of too many negative incidents, babies ripping out earrings, pet
birds, hair brush accidents and falling down drunk etc. so surgery
and repiercing might be the only answer for some folks - goo


#10

Greetings

On the topic of ear wires falling out- I feel the most important
thing to consider is balance. I get my wires from a supplier in
Bali. They are thick and shaped like a question mark without the dot.
The business end has a little ball. No matter how heavy the earring
dingle is this hook has not fallen out. It also does not poke the
wearer behind the ear lobe. The only problem for some people is the
thickness of the wire. Those with thin or tender lobes do not like
this wire. I am thinking of making my own but they are quite
reasonable from my source.

Jean in Minnesota


#11

Beth,

Someone suggested the plastic ear nuts, which is a very good idea. I
don’t usually use them personally for the little wire earrings I make
& wear, but I know a lot of people won’t wear that type of earring
without them, so I always include them in the sale. Here’s my idea,
though… Could you also try making the part that goes through your
ear have a sharper bend on at least the back side of the ear lobe?
Often when I make earrings with ear wires, I bend the wire not into a
smooth curve, but rather with two (or at least one) 90 degree bends.
A wire bent that sharply at the back of the earlobe is less likely to
just slide its way out. Just like if you put beads on that same wire-
if it’s just curved, they’d slide off pretty easily, but if bent 90
degrees, they are trapped on there. Just another idea for you. :slight_smile:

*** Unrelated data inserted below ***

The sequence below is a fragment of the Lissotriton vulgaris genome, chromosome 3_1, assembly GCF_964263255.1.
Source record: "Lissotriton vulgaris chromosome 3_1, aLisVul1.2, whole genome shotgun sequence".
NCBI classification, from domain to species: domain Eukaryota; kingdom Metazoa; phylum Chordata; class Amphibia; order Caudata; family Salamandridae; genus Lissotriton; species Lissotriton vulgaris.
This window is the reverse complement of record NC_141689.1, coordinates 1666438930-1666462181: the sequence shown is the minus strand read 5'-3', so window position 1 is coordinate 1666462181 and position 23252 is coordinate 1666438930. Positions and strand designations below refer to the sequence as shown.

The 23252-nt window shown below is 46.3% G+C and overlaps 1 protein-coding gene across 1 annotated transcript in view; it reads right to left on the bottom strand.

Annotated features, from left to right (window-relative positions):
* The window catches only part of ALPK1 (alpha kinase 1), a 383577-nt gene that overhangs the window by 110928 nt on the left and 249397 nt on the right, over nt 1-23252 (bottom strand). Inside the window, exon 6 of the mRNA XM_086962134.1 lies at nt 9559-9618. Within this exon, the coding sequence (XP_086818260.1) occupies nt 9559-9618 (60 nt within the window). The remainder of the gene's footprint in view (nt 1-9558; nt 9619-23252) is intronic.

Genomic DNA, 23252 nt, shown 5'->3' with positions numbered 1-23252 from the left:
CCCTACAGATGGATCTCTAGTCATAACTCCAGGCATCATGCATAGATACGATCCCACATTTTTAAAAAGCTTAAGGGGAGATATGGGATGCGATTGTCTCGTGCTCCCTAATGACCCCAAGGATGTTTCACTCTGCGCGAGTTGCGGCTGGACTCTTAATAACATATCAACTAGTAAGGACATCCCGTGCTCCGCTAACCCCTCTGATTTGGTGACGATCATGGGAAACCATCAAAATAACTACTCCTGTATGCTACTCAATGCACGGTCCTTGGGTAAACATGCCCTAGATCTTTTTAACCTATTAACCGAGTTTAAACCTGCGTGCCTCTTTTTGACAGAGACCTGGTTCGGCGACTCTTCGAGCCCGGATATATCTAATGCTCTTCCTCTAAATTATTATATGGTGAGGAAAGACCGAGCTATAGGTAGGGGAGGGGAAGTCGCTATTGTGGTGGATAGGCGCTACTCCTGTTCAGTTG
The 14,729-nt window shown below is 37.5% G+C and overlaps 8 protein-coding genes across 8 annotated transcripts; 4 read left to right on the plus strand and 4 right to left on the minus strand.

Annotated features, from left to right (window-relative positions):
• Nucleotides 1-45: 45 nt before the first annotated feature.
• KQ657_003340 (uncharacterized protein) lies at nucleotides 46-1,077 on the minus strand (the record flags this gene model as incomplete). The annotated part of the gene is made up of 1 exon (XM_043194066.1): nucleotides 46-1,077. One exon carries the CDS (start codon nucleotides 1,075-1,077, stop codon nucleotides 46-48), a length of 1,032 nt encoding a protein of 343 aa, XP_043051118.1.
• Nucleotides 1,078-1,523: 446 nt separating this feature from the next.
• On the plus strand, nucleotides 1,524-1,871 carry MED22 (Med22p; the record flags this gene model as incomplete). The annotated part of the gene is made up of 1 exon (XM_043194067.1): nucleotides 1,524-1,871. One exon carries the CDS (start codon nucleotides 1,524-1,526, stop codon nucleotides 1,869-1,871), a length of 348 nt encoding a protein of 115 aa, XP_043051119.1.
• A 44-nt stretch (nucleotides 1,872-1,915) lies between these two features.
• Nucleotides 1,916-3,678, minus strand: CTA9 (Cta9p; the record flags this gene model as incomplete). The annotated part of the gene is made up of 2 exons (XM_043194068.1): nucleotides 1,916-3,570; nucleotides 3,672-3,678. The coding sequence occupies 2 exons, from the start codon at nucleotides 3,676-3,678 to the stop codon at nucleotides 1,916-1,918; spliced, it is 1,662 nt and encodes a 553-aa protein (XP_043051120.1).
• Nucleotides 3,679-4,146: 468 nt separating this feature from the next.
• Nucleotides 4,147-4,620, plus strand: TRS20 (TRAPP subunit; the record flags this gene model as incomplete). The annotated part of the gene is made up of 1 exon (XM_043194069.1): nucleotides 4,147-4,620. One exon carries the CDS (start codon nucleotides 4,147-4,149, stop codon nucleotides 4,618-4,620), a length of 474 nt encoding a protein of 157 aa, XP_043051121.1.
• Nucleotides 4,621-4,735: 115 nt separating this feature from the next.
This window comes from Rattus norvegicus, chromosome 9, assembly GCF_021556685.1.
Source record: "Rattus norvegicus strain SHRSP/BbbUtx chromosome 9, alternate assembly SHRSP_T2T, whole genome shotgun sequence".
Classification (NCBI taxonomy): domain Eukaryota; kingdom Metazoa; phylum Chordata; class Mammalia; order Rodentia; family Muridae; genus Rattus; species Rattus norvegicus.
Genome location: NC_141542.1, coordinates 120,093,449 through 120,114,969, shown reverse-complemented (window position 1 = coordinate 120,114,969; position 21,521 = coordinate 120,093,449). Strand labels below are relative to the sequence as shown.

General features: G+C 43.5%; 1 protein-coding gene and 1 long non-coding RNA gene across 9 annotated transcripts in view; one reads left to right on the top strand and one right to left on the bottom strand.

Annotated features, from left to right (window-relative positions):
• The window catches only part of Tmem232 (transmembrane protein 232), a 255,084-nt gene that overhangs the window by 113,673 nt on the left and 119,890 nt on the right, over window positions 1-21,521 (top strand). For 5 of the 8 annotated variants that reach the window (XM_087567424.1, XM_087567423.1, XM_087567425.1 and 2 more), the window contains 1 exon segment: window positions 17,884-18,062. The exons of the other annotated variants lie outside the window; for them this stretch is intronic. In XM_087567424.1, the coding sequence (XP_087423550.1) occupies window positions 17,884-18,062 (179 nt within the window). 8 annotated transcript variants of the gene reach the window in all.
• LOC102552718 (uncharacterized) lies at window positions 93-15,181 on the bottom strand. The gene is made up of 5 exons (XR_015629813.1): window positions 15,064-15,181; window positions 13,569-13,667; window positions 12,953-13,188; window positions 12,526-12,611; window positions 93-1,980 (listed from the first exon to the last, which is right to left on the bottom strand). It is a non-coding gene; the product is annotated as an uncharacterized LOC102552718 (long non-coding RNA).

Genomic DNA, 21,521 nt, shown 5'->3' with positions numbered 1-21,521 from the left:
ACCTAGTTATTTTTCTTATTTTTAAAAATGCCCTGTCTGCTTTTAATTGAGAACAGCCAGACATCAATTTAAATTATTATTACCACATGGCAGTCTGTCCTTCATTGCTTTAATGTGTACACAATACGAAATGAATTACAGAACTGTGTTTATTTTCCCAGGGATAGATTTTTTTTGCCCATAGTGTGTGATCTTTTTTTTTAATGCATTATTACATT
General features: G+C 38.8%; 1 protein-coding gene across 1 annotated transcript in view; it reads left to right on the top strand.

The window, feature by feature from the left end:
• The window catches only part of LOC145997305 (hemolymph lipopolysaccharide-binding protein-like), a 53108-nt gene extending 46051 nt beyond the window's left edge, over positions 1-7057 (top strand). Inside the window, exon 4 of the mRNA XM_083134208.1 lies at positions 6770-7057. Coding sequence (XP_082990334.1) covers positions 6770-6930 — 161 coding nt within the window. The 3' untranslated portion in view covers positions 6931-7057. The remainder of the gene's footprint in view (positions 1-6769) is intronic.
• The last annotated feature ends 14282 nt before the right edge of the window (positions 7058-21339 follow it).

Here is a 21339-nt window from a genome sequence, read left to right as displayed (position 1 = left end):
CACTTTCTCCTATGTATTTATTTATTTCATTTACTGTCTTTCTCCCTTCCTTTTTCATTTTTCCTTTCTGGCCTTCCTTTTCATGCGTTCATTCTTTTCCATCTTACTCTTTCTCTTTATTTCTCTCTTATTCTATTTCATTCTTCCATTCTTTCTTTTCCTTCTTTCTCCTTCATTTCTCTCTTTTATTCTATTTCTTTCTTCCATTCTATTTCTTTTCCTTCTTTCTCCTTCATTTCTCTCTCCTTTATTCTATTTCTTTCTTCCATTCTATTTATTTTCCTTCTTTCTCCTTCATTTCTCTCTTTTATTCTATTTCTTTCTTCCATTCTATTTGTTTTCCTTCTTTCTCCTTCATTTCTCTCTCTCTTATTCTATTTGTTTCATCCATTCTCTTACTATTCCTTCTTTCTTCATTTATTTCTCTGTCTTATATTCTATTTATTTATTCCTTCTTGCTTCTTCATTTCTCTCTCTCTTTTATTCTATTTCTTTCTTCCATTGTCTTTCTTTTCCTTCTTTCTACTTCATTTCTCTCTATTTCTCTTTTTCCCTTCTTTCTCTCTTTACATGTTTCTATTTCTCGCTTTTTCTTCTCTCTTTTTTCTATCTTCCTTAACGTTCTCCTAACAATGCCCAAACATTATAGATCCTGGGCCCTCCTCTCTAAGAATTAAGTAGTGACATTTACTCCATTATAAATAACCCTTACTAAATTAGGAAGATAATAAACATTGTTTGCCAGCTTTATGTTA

Lisa
Designs by Lisa Gallagher
www.lisagallagher.com


#12

In my experience, if the ear wire on a long hanging earring is
stiff-- that is, no jump ring or a tight jr connection-- an earring
can lever out when it is pushed against the shoulder or neck. I
always include those little foam or plastic plugs/stoppers that slide
on the ear wire of my hnaging earrings. (those without closures.) I
insist on it…

Andy


#13
Additionally, be sure that the small curve that the dangle
itself hangs from is situated under the center of the arc that is
in the earlobe. This changes the center of gravity so that the
dangle weight is below the earlobe instead of in front of it,
reducing the tip-out force. To do this, when shaping the curve for
the earlobe, instead of a 1/2 circle, make the arc almost 2/3 of a
circle. 

Great advice, and explains why my combo french hook/post earrings
sometimes come out (hooks soldered to the back of the earring like a
post, but without the annoying and easily lost clutches and stabbing
little posts). I would add that when the hooks are too long in back,
they may push against the neck during movement, phone calls, etc, and
push themselves out too easily. I have not heard of an
"earringweight-earwire length" ratio, but I am beginning to agree
that correct balance (under the ear rather than in front of it) may
make the biggest difference in stability.

Lisa


#14

The idea of having a double curve is a very old one. There are
earrings that were found in Pompei, that have a double S curve to the
wires. They look ‘odd’ to our eyes, but they don’t work their way of
the ear.